✔ Cooperation with motivated employees with proximity to the market

✔ Reduced liability risk due to outsourcing to upstream contracting companies

Disadvantages

✘ High upfront investment costs

✘ Fees and charges

✘ Little or no possibilities for co-designing

✘ Liability for third-party products and services

✘ Negative headlines about the franchisor or other franchisees can affect your operation

✘ Waiver a part of turnover

✘ Cost and time of an intensive franchisee recruitment process

✘ Partly negative attitude towards franchising in society

✘ A single franchisee can damage the entire brand image

Summary

In recent years, it has become increasingly difficult for committed young entrepreneurs to overcome the numerous barriers to market entry on the way to setting up a business. Franchising can help you to fulfil your dream of economic independence after all. However, not everyone is made for the role of a franchisee: if you not only want to be legally independent, but also have creative and entrepreneurial freedom in your business design, you will probably be disappointed by the sales model, because you must play according to the rules of the franchisor. In this case, the individual of founding of a company might be the better choice.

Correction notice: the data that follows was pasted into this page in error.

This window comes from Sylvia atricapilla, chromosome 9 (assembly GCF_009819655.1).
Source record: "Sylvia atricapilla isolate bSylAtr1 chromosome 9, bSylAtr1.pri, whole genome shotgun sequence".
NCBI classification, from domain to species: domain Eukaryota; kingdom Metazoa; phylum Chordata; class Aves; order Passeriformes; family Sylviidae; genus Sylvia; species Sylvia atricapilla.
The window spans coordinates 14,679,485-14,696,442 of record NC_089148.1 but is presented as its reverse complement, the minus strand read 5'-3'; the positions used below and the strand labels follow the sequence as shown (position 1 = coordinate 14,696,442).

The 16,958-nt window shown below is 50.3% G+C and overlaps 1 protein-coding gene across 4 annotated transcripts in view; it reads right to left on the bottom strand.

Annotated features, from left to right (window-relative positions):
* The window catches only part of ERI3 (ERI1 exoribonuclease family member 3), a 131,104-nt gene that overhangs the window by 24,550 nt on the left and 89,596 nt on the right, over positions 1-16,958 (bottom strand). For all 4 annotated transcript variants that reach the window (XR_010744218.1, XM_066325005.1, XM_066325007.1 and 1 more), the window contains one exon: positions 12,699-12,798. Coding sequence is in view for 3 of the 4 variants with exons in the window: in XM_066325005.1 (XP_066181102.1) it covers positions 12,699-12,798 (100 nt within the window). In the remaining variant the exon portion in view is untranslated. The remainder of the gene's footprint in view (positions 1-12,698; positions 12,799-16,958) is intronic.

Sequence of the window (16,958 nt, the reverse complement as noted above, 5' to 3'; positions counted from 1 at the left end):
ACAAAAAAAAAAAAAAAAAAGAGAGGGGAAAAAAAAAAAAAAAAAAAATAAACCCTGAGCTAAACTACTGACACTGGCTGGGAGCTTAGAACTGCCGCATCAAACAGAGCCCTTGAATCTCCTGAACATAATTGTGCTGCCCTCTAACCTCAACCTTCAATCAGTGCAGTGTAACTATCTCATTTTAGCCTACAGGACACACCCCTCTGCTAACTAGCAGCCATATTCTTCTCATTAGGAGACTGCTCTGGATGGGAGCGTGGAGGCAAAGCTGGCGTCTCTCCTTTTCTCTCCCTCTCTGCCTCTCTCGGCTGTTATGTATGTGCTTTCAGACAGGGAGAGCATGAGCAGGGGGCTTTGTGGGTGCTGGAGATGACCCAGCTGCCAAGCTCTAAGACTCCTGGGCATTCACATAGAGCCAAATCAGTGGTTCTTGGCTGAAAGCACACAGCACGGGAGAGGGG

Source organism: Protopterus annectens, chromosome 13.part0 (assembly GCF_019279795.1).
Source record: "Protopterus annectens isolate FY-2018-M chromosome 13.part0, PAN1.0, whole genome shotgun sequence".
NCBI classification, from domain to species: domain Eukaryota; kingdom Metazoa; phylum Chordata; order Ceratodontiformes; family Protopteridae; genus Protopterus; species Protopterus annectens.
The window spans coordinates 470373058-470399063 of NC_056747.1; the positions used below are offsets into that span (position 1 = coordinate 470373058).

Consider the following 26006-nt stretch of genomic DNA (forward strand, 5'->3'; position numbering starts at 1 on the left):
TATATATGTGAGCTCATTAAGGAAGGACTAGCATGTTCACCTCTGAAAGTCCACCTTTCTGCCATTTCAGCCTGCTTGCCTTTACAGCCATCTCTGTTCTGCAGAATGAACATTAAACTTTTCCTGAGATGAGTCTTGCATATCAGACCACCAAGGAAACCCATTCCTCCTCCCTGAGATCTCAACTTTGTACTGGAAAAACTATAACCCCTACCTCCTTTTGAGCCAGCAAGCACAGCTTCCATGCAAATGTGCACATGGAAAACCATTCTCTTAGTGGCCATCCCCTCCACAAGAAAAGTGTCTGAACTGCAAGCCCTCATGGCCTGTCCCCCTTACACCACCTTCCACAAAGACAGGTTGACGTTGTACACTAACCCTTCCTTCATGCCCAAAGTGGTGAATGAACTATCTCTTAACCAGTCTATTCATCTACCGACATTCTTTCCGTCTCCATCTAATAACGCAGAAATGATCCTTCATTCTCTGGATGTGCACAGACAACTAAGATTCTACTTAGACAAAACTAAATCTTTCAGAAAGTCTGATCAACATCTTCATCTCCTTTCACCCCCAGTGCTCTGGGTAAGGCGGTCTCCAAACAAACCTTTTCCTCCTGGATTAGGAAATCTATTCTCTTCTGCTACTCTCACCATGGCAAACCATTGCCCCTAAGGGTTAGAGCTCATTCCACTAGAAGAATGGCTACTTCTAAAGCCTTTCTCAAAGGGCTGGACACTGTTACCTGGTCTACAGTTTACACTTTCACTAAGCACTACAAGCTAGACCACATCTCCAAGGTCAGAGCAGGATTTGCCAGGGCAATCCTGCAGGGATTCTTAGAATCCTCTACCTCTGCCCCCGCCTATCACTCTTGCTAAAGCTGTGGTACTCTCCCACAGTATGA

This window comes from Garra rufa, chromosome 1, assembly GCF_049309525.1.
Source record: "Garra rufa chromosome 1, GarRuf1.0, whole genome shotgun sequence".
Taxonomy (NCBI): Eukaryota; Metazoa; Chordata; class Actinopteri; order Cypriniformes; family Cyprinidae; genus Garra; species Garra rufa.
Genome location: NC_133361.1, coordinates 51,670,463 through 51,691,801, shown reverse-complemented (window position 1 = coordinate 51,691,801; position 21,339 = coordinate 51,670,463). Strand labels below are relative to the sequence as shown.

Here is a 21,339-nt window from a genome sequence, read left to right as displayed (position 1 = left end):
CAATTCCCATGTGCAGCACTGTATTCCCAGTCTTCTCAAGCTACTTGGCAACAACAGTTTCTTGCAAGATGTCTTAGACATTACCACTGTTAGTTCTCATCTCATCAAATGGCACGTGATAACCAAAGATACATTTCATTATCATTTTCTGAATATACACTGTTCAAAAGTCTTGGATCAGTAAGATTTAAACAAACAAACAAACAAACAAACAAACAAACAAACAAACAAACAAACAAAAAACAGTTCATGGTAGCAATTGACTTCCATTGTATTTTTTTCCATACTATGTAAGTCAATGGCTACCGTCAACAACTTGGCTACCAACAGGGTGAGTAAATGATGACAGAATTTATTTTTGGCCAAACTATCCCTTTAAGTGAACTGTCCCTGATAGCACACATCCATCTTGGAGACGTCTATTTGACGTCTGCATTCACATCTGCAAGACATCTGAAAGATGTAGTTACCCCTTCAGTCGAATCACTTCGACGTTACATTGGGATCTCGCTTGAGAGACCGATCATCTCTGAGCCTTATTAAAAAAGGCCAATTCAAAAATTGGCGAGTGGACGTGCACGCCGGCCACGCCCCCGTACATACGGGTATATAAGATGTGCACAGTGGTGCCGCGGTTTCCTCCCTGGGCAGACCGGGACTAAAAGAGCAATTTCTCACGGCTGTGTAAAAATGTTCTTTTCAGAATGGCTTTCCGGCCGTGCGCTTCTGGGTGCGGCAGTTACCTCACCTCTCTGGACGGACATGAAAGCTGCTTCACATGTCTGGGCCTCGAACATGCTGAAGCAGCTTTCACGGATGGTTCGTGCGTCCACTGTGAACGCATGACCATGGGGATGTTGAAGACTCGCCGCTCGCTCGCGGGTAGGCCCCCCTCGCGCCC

If you are still interested in the concept of a franchise, you should carefully examine your partner company and the contractual basis. Is it a proven business model? Are there already many franchisees? Is the relationship between fees and services right? If you can answer these questions with a clear “Yes” after sufficient preparation and research, chances are good that you will profit financially from franchising.

Please note the legal disclaimer relating to this article.